As some of you may have noticed: This is not Anna*.
*(their actual violinist)

This earned laughter from the crowd and he then proceeded to explain that she had given birth to a child earlier this year and was still at home with it (Just as I remotely remembered and told Mücke when I noticed the green fiddler) and he was filling in for her.

The Escape

The concert then proceeded with many great songs, some of which were picked out of an old chest. According to Thomas they had put a lot of old stuff into it when one of their mother’s had visited their studio and ordered them to clean up.
While he rummaged through the chest he – amongst other things – took out a folding chair that he tried to open with one hand. After a bit of struggle he actually managed to do it and sat down to properly read the paper he had just fished out of the chest. It was quite strange and pretty cool to hear „Der Kurier“ (The courier) being read instead of sung – and interesting to see that I kind of seemed to realize what song it was only from the lyrics while the people around us wondered what he was doing.
We could enjoy a good mixture of their older and newer songs, including „Leb“ and „Das Tuch“ (The Scarf – see this travelogue for more information on this one) until it got to crammed to even remotely clap your hands, let alone move at all. Signalling Mücke we then made our way towards the end of the hall (underneath the balcony) while one of my favourites from the newest album played („Kaspar„, about the tale of the Brandner Kaspar, a guy that strikes a deal with the drunken Death to continue living some more years).
Back there the acoustic wasn’t as bad as it had been at the side and it was definitely more pleasant to be out of the heat and bodies pressing against yours from every side imaginable…
Even the atmosphere was better as I had thought, as here the people actually were able to dance along with the music and enjoy it more profoundly.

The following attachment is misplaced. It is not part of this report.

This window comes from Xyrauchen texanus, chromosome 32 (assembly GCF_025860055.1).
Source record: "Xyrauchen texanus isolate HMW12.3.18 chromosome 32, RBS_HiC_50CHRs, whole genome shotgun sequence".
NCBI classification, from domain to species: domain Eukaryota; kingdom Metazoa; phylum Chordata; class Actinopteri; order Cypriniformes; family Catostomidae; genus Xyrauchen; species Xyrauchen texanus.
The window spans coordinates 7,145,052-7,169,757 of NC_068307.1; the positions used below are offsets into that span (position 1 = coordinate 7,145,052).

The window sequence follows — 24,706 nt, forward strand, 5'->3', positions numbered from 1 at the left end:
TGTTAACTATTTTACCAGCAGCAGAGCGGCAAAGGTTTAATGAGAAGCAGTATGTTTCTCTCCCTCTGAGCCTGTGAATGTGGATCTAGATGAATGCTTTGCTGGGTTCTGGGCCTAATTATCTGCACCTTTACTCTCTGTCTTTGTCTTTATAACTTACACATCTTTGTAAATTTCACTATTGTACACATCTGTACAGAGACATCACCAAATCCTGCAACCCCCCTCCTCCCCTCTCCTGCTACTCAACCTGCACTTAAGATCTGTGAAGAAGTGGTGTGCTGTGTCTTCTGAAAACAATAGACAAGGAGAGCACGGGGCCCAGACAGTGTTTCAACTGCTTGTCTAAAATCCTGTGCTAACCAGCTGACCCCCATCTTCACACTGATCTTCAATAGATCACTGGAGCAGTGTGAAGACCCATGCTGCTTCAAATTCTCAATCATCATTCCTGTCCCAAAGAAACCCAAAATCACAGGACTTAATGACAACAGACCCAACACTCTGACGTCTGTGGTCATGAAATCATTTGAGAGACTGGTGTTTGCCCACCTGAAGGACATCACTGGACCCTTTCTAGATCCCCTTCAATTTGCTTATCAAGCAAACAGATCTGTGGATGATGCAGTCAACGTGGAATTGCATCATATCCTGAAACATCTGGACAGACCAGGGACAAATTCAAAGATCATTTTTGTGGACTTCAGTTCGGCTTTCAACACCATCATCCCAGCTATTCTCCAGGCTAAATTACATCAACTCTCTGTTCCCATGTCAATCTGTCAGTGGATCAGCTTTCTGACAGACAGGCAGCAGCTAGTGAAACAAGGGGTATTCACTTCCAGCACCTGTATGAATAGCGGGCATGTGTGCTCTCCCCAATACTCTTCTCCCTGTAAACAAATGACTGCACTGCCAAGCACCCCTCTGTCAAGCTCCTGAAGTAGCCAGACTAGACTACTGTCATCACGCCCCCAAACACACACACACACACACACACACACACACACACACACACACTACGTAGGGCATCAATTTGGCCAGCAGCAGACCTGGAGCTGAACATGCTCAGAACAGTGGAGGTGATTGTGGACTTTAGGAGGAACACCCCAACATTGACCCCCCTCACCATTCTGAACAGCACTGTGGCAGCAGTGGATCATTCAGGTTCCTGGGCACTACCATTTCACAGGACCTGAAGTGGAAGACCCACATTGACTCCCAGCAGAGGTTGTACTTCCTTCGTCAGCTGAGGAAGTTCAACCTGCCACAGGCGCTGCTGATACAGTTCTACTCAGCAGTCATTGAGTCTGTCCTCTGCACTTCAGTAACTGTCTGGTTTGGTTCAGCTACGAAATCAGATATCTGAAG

Anyway, as we had stood through nearly the whole concert only a few songs remained, so we decided to already get the stuff we checked in earlier.
We nevertheless still managed to hear my other new favourite „Der Teufel“ (The Devil), where one of the assistants took up the parts originally sung by the singers of Russkaja and Fiddler’s Green, and „Walpurgisnacht“ (Walpurgis Night). Though I had hoped that they would play another faster song in the encore, but they kept it rather quiet with „Euch zum Geleit“ (For your company – a funeral song) and another song I can’t remember.
When they had said their good bye and said to return for autographs in a moment Mücke and I went outside to take a breather, have a smoke – in his case – and just sit down in the cool April air for a moment.

Autographs on the ticket, yay :)

Autographs on the ticket, yay 🙂


As you can see I managed to get four of six autographs from the musicians (Thomas and Anna being the exceptions, due to their absence). Mücke instead got the autographs from the former ASP members.
I also worked up my courage to ask one of them – drummer Stefan – if it would be all right with them if I tried writing down the stories they tell with their songs.